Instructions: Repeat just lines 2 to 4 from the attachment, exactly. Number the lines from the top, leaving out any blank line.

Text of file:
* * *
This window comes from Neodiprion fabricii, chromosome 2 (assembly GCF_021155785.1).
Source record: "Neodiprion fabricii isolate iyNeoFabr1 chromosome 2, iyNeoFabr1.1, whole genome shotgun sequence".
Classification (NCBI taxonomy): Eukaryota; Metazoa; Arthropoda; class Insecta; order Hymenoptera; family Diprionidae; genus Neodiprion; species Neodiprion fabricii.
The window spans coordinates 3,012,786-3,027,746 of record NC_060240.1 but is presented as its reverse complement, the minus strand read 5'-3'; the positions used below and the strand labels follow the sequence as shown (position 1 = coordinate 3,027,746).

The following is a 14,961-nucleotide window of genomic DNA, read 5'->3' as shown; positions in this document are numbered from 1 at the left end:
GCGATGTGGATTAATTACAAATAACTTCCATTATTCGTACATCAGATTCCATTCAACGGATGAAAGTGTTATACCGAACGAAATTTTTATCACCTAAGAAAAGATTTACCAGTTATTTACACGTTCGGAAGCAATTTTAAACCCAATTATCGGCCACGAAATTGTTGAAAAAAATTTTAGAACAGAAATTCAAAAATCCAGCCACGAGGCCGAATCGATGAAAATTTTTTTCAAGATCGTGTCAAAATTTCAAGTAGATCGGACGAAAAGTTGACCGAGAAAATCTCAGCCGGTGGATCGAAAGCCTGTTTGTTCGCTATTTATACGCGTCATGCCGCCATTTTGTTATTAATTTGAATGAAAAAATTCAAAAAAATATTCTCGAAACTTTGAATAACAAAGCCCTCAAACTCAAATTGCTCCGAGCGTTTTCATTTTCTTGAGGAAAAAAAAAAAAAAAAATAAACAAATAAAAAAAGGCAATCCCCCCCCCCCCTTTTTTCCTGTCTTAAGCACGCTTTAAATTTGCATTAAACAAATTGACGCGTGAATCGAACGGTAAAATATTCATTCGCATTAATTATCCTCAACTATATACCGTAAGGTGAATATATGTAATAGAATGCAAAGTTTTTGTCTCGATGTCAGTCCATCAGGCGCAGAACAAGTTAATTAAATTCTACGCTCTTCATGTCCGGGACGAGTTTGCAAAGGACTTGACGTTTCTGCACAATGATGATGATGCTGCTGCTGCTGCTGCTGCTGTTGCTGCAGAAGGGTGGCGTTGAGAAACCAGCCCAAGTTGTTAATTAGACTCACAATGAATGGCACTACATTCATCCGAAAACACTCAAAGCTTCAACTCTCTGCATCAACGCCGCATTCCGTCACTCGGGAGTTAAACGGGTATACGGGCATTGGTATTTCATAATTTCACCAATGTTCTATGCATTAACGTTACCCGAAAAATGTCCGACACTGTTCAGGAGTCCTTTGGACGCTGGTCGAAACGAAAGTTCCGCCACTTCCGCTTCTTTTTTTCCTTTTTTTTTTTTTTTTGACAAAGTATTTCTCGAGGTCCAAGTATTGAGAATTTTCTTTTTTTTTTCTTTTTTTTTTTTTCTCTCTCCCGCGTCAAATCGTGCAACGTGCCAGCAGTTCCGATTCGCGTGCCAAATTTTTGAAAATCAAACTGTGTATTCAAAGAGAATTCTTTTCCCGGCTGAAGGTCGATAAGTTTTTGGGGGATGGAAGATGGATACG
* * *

Source record: "Neodiprion fabricii isolate iyNeoFabr1 chromosome 2, iyNeoFabr1.1, whole genome shotgun sequence".
Classification (NCBI taxonomy): Eukaryota; Metazoa; Arthropoda; class Insecta; order Hymenoptera; family Diprionidae; genus Neodiprion; species Neodiprion fabricii.
The window spans coordinates 3,012,786-3,027,746 of record NC_060240.1 but is presented as its reverse complement, the minus strand read 5'-3'; the positions used below and the strand labels follow the sequence as shown (position 1 = coordinate 3,027,746).